It’s PsA. Now What?

Medically Reviewed by David Zelman, MD on June 21, 2023
5 min read

A diagnosis of psoriatic arthritis may make you feel scared, confused, or even shocked. You might worry about what your future looks like or whether you’ll need help with basic daily tasks.

A diagnosis of PsA can be scary at first. But with the right treatment, support, and resources, you can live your best life.

Because PsA is a complex disease that affects the joints and the skin, you’ll probably need a team of professionals to treat it. One of the first steps after diagnosis is to figure out who should be on yours.

Your health care team may include:

  • Rheumatologist. This doctor will probably be your go-to specialist. A rheumatologist treats joint symptoms such as pain, stiffness, and inflammation.
  • Dermatologist. A dermatologist focuses on the skin.
  • Primary care doctor. They’ll help you keep your overall health in good shape.
  • Cardiologist. You may need a cardiologist if you get heart problems, which are more common in people with PsA.
  • Physical or occupational therapist. These experts teach you ways to manage your pain and improve movement.
  • Mental health professional. A psychologist or psychiatrist can treat mental health issues.
  • Other medical specialists. You might need to see another expert if you have complications of PsA, such as problems with your eyes, lungs, or stomach.


Before you see the doctor, it’s a good idea to write down a list of topics you want to cover. You’ll probably have a lot of questions.

You might want to ask things like:

  • How does PsA change over time?
  • What problems may come up down the road?
  • What treatment do you think will work best right now?
  • How long will this treatment work?
  • Can you share my medical information with the other doctors on my team?

You may want to bring a family member or friend with you to provide another pair of ears. It can be hard to remember everything your doctor says.

Your doctor might also have some questions for you. Think about your answers to things like:

  • What symptoms do you have?
  • Which joints are affected?
  • When did your symptoms start?
  • Does anyone else in your family have PsA or psoriasis?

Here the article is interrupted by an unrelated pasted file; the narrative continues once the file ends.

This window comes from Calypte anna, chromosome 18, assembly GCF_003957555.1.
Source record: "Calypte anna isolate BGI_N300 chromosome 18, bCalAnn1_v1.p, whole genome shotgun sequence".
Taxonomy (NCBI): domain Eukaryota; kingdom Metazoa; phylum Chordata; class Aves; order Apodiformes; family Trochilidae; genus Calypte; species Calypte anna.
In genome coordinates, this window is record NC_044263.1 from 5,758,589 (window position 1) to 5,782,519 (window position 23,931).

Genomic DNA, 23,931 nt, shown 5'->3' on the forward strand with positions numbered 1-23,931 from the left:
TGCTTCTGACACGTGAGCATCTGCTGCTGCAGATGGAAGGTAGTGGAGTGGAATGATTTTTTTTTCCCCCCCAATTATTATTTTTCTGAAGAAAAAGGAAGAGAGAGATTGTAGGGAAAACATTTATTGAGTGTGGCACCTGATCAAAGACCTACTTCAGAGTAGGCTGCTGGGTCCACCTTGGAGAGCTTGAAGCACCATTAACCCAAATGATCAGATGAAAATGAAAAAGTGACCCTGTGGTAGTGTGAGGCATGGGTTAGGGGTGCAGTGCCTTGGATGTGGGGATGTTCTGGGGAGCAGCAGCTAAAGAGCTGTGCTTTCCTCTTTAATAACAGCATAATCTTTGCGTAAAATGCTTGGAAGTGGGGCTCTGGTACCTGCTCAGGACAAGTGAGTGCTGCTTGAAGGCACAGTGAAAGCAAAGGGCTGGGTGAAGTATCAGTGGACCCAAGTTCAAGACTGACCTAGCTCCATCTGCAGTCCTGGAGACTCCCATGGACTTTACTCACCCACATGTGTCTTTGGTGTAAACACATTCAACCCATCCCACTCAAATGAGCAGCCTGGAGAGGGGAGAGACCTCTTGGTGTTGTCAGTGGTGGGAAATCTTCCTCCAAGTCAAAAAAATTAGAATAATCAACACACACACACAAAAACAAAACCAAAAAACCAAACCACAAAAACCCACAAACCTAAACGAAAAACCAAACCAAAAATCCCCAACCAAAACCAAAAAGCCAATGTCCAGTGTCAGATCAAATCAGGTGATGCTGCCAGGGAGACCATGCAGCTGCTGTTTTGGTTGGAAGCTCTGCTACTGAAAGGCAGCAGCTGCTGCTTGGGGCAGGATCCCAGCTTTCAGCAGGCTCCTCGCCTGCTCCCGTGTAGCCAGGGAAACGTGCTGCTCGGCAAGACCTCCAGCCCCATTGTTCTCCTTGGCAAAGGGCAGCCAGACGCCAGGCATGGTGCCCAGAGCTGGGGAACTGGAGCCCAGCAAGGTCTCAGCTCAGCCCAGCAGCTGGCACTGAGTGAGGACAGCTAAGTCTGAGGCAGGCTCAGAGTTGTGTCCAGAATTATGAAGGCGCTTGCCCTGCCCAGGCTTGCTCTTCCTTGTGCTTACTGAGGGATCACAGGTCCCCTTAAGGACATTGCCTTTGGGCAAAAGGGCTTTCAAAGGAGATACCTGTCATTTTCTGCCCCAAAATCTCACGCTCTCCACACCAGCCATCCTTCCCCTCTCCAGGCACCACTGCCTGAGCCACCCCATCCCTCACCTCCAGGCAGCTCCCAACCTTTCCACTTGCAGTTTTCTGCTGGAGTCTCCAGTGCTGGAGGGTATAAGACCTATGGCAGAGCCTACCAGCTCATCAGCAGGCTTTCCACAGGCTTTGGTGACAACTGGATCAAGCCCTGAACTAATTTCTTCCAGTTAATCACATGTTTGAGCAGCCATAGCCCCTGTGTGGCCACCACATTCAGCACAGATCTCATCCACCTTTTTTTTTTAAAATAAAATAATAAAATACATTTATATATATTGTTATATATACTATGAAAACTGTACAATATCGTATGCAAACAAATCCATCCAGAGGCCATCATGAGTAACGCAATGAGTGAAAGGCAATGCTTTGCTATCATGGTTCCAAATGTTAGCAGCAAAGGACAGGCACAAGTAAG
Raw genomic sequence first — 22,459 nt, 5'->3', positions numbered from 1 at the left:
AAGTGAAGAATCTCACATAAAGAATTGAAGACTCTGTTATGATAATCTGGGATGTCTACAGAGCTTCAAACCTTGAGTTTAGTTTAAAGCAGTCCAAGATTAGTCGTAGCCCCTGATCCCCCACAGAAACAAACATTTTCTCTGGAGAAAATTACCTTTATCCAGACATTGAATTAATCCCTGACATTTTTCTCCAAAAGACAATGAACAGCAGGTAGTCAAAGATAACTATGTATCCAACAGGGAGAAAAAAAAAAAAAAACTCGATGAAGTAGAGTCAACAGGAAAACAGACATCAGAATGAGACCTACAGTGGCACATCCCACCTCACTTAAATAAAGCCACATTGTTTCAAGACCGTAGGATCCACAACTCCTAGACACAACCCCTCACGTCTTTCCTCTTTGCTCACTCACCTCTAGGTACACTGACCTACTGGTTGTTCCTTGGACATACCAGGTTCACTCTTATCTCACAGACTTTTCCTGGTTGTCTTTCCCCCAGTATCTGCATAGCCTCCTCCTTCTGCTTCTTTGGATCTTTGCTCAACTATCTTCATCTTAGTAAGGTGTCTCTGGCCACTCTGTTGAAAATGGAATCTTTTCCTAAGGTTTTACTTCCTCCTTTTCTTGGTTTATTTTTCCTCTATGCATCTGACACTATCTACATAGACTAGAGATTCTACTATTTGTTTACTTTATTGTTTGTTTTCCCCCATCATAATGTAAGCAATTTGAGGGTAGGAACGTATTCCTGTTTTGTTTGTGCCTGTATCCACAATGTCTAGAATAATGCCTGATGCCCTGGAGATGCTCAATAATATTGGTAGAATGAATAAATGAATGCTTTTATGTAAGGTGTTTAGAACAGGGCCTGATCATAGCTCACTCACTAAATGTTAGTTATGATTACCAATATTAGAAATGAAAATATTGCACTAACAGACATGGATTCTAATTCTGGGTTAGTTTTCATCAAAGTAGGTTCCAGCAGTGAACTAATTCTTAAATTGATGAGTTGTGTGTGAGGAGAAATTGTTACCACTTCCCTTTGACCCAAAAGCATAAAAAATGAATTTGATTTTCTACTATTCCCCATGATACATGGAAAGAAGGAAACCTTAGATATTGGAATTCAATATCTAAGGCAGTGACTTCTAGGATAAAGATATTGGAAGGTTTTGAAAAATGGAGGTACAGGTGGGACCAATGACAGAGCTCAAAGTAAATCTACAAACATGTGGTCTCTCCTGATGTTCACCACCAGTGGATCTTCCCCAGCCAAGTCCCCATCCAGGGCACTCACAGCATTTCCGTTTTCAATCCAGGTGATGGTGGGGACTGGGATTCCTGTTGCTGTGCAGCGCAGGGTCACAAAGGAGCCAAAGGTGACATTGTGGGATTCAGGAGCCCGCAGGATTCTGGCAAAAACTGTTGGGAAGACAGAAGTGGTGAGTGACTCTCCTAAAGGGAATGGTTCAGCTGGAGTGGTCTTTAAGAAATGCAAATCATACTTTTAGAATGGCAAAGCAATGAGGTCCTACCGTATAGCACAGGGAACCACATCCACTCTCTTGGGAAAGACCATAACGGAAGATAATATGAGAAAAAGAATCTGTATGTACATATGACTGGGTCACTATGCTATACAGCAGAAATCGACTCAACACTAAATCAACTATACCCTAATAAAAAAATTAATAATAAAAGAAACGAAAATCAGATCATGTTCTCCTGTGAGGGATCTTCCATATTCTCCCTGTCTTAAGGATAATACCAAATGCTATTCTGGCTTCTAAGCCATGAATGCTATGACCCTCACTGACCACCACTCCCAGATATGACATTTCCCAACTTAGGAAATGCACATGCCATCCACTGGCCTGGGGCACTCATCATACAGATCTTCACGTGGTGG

• What medicines and supplements do you take?
  • What triggers seem to make your symptoms better or worse?


Many people with PsA struggle emotionally.

Researchers say that more than 20% of people with PsA have depression. Anxiety is also common. You might worry that your disease will cause lasting damage. One study found that 1 in 3 people with PsA had at least mild anxiety.

These emotional issues can make your condition worse. Research shows that anxiety and depression can cause symptom flare-ups.

If you’re upset or depressed, you may also have trouble sleeping, which can lead to more pain and inflammation.

If you begin to notice symptoms of anxiety or depression, help is available. Here are some ways to cope:

  • Try talk therapy. This approach is effective for people with various mental health conditions. A psychologist or psychiatrist can guide you through it.
  • Ask about medications. Your doctor may prescribe antidepressants to help ease depression or anxiety.
  • Exercise. You may feel less stressed and in a better mood overall if you get regular activity.
  • Get enough sleep. Sleep helps you manage symptoms of depression. Talk to your doctor if you have trouble getting a full night’s rest.
  • Try yoga or meditation. They may help you relax and feel less anxious.
  • Avoid alcohol, drugs, caffeine, and smoking. These things can make your symptoms worse.

The sooner you start treatment, the better. Early treatment can improve symptoms and lower your risk of permanent joint damage.

Your treatment plan will depend on how severe your disease is. The aim is to lessen inflammation and pain and prevent more damage.

Lifestyle changes can also help you feel better physically. You might want to try:

  • Exercise. Besides boosting your state of mind, movement keeps your joints and tendons loose, which helps lessen pain and inflammation. Strong muscles can also take a load off your joints.
  • Acupuncture. Studies show that acupuncture may relieve pain in people with PsA.
  • Meditation. This can reduce stress, which may prevent flare-ups.
  • A healthy diet. Anti-inflammatory foods may help with symptoms of PsA. Aim to eat more veggies, fruits, whole grains, and fish. Cut down on processed foods.
  • Protect your joints. You may have to change how you do everyday activities to ease the strain on your joints. Gadgets can help you handle tasks that might be hard, like opening a jar.
  • Keeping a healthy weight. Extra pounds put more strain on your joints, which leads to pain.
  • Stop smoking. It might make your symptoms worse.
  • Don’t push yourself. PsA can cause fatigue. Rest when you need it.
  • Apply ice or heat. Cold or heat can relieve joint discomfort.

Remember that you don’t have to face this disease alone. Support from friends and family can help you cope with physical and emotional challenges.

You may also want to join a support group. They’re one way to connect with other people who are dealing with the same things you are or who can share tips that helped them.

The National Psoriasis Foundation’s One to One mentoring program links you with other PsA patients. And the Arthritis Foundation offers a program called Live Yes! Connect Groups, which connects people across the country with support groups.

Healthy relationships are important. Spend time with people who are supportive and positive to improve your own outlook.

A strong social support network can help you cope with your symptoms and improve your overall quality of life when you have psoriatic arthritis.